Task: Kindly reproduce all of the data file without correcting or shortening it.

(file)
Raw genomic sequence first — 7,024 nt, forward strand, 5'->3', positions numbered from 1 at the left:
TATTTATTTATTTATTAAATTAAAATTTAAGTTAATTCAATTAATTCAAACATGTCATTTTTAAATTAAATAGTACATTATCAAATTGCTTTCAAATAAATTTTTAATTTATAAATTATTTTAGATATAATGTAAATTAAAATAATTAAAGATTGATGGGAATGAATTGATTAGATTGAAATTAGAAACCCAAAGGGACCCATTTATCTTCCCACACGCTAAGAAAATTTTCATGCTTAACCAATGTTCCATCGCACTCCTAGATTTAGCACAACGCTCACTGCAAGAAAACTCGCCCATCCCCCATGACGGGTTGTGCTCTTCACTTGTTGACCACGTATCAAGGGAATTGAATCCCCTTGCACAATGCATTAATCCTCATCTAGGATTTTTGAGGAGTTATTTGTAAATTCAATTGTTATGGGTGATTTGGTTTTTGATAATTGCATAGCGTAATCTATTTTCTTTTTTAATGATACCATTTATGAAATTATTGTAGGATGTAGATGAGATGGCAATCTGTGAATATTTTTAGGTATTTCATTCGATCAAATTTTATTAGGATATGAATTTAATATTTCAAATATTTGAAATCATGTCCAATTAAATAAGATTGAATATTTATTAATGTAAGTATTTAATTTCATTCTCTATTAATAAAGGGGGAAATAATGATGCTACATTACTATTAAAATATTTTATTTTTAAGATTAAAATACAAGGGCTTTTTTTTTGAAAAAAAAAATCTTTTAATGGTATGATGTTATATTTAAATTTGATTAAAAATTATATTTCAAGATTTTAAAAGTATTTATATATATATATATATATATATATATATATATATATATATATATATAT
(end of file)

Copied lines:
Raw genomic sequence first — 7,024 nt, forward strand, 5'->3', positions numbered from 1 at the left:
TATTTATTTATTTATTAAATTAAAATTTAAGTTAATTCAATTAATTCAAACATGTCATTTTTAAATTAAATAGTACATTATCAAATTGCTTTCAAATAAATTTTTAATTTATAAATTATTTTAGATATAATGTAAATTAAAATAATTAAAGATTGATGGGAATGAATTGATTAGATTGAAATTAGAAACCCAAAGGGACCCATTTATCTTCCCACACGCTAAGAAAATTTTCATGCTTAACCAATGTTCCATCGCACTCCTAGATTTAGCACAACGCTCACTGCAAGAAAACTCGCCCATCCCCCATGACGGGTTGTGCTCTTCACTTGTTGACCACGTATCAAGGGAATTGAATCCCCTTGCACAATGCATTAATCCTCATCTAGGATTTTTGAGGAGTTATTTGTAAATTCAATTGTTATGGGTGATTTGGTTTTTGATAATTGCATAGCGTAATCTATTTTCTTTTTTAATGATACCATTTATGAAATTATTGTAGGATGTAGATGAGATGGCAATCTGTGAATATTTTTAGGTATTTCATTCGATCAAATTTTATTAGGATATGAATTTAATATTTCAAATATTTGAAATCATGTCCAATTAAATAAGATTGAATATTTATTAATGTAAGTATTTAATTTCATTCTCTATTAATAAAGGGGGAAATAATGATGCTACATTACTATTAAAATATTTTATTTTTAAGATTAAAATACAAGGGCTTTTTTTTTGAAAAAAAAAATCTTTTAATGGTATGATGTTATATTTAAATTTGATTAAAAATTATATTTCAAGATTTTAAAAGTATTTATATATATATATATATATATATATATATATATATATATATATATATAT